From enabling technology to applications: The evolution of risk perceptions about nanotechnology

Michael A. Cacciatore, Dietram A. Scheufele, Elizabeth Corley

Research output: Contribution to journalArticlepeer-review

83 Scopus citations


Public opinion research on nanotechnology has primarily focused on judgments of abstract risks and benefits, rather than attitudes toward specific applications. This approach will be less useful as nanotechnology morphs from a scientific breakthrough into an enabling technology whose impacts on people's lives come in the form of concrete applications in specific areas. This study examines the mental connections or associations US citizens have with nanotechnology (e.g. the extent to which people associate nanotechnology with the medical field, the military, consumer products, etc.), and how these associations moderate the influences of risk and benefit perceptions on attitudes toward nanotechnology. Our results suggest that the assumption that risk perceptions shape overall attitudes toward emerging technologies is simplistic. Rather, individuals who associate nanotech with particular areas of application, such as the medical field, take risk perceptions much more into account when forming attitudes than respondents who do not make these mental connections.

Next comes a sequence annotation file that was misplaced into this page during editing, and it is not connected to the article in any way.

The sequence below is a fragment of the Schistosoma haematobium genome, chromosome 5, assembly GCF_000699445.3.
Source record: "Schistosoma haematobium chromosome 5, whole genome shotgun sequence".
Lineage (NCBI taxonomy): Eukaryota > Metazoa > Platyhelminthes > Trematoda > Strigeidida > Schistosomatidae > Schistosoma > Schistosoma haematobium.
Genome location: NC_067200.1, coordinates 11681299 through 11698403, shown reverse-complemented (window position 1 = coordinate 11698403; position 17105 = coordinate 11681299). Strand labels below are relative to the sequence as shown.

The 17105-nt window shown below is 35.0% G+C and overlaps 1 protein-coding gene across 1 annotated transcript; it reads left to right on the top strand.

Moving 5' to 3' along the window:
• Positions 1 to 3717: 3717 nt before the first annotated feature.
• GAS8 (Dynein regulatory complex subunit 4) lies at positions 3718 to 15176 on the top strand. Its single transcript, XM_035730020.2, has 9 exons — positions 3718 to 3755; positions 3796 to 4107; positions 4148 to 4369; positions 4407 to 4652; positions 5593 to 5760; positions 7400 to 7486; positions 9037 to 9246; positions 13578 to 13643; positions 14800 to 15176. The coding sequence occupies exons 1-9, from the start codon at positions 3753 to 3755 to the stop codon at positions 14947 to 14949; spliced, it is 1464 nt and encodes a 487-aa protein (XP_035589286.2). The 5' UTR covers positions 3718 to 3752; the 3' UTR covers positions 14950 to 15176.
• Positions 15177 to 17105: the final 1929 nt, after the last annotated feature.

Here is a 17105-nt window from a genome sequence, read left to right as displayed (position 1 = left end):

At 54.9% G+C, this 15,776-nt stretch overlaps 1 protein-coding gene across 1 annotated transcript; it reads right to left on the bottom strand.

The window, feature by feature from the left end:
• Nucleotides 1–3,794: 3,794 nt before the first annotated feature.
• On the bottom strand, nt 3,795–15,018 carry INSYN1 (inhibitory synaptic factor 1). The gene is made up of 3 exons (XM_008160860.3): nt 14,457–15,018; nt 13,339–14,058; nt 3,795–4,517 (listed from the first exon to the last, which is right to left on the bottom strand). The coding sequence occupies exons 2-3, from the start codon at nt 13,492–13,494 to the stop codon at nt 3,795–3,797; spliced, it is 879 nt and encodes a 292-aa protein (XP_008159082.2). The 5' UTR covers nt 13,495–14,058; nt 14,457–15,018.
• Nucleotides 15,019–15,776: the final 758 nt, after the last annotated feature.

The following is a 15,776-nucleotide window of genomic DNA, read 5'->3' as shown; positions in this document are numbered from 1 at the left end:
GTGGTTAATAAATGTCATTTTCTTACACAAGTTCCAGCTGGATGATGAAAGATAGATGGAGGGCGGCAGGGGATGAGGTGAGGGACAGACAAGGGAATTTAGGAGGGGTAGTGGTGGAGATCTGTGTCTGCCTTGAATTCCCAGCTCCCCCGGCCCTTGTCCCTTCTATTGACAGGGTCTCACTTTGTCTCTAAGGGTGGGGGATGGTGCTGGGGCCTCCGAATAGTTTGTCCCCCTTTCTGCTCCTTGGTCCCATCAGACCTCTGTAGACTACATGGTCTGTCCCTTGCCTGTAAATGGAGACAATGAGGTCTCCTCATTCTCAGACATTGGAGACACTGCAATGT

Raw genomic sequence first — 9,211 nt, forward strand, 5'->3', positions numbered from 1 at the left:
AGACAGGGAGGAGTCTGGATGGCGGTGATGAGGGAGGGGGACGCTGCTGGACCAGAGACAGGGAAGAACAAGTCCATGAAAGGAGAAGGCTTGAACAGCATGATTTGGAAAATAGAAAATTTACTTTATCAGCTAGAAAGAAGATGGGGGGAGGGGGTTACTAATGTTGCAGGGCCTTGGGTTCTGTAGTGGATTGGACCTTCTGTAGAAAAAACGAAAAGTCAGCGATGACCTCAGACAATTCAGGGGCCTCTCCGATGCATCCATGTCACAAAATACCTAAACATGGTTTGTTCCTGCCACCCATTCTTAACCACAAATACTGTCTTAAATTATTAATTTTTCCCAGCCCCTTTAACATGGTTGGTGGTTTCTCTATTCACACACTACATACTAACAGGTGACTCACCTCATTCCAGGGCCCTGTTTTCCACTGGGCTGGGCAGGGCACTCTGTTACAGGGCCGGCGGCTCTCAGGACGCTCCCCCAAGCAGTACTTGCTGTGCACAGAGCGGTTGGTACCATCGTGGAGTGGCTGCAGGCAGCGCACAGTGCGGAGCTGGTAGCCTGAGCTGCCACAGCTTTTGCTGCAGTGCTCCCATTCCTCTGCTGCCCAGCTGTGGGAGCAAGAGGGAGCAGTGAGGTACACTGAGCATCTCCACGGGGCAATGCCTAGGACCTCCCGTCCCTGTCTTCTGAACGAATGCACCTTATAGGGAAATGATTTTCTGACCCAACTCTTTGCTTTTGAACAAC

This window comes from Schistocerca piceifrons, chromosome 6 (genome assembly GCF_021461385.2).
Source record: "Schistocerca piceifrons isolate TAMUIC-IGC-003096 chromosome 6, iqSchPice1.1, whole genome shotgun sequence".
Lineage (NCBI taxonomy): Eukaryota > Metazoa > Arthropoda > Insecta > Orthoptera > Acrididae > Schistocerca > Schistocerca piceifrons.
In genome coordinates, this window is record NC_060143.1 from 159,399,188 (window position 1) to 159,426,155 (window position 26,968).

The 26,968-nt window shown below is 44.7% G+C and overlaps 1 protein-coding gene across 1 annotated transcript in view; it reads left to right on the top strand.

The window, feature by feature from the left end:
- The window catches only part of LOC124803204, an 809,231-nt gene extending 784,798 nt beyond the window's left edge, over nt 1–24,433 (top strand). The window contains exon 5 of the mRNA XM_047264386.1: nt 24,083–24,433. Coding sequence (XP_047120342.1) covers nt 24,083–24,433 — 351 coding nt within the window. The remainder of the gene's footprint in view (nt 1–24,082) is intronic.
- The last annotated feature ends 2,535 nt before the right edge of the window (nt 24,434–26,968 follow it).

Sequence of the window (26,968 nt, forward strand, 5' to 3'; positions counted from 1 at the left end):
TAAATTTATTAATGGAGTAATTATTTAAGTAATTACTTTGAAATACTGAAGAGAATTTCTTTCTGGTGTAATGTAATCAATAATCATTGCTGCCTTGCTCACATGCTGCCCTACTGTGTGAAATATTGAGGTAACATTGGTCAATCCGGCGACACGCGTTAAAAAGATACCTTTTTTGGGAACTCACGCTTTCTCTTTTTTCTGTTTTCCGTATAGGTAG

Original languageEnglish (US)
Pages (from-to)385-404
Number of pages20
JournalPublic Understanding of Science
Issue number3
StatePublished - May 2011


  • Heuristics
  • Mental associations
  • Nanotechnology
  • Opinion formation
  • Risk
  • Science

ASJC Scopus subject areas

  • Communication
  • Developmental and Educational Psychology
  • Arts and Humanities (miscellaneous)


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